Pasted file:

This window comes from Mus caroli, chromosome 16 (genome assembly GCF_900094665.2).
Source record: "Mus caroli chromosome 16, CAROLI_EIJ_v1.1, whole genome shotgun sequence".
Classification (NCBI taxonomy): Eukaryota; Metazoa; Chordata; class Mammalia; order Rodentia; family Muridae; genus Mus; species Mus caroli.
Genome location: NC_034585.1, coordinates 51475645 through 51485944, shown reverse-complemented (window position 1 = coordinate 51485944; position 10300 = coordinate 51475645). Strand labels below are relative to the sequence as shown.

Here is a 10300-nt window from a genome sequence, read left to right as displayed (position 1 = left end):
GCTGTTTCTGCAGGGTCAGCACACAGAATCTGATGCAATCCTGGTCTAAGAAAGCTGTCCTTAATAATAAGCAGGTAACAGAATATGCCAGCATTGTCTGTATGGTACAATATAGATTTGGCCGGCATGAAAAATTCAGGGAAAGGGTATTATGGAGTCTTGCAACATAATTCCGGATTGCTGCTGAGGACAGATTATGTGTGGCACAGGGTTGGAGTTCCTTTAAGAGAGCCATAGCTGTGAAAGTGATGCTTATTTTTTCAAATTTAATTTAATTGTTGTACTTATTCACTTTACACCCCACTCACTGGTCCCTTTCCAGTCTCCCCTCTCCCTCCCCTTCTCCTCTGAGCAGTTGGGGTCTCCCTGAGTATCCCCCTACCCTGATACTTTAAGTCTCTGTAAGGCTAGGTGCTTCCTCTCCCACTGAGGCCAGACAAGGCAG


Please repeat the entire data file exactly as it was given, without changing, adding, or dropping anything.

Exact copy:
This window comes from Mus caroli, chromosome 16 (genome assembly GCF_900094665.2).
Source record: "Mus caroli chromosome 16, CAROLI_EIJ_v1.1, whole genome shotgun sequence".
Classification (NCBI taxonomy): Eukaryota; Metazoa; Chordata; class Mammalia; order Rodentia; family Muridae; genus Mus; species Mus caroli.
Genome location: NC_034585.1, coordinates 51475645 through 51485944, shown reverse-complemented (window position 1 = coordinate 51485944; position 10300 = coordinate 51475645). Strand labels below are relative to the sequence as shown.

Here is a 10300-nt window from a genome sequence, read left to right as displayed (position 1 = left end):
GCTGTTTCTGCAGGGTCAGCACACAGAATCTGATGCAATCCTGGTCTAAGAAAGCTGTCCTTAATAATAAGCAGGTAACAGAATATGCCAGCATTGTCTGTATGGTACAATATAGATTTGGCCGGCATGAAAAATTCAGGGAAAGGGTATTATGGAGTCTTGCAACATAATTCCGGATTGCTGCTGAGGACAGATTATGTGTGGCACAGGGTTGGAGTTCCTTTAAGAGAGCCATAGCTGTGAAAGTGATGCTTATTTTTTCAAATTTAATTTAATTGTTGTACTTATTCACTTTACACCCCACTCACTGGTCCCTTTCCAGTCTCCCCTCTCCCTCCCCTTCTCCTCTGAGCAGTTGGGGTCTCCCTGAGTATCCCCCTACCCTGATACTTTAAGTCTCTGTAAGGCTAGGTGCTTCCTCTCCCACTGAGGCCAGACAAGGCAG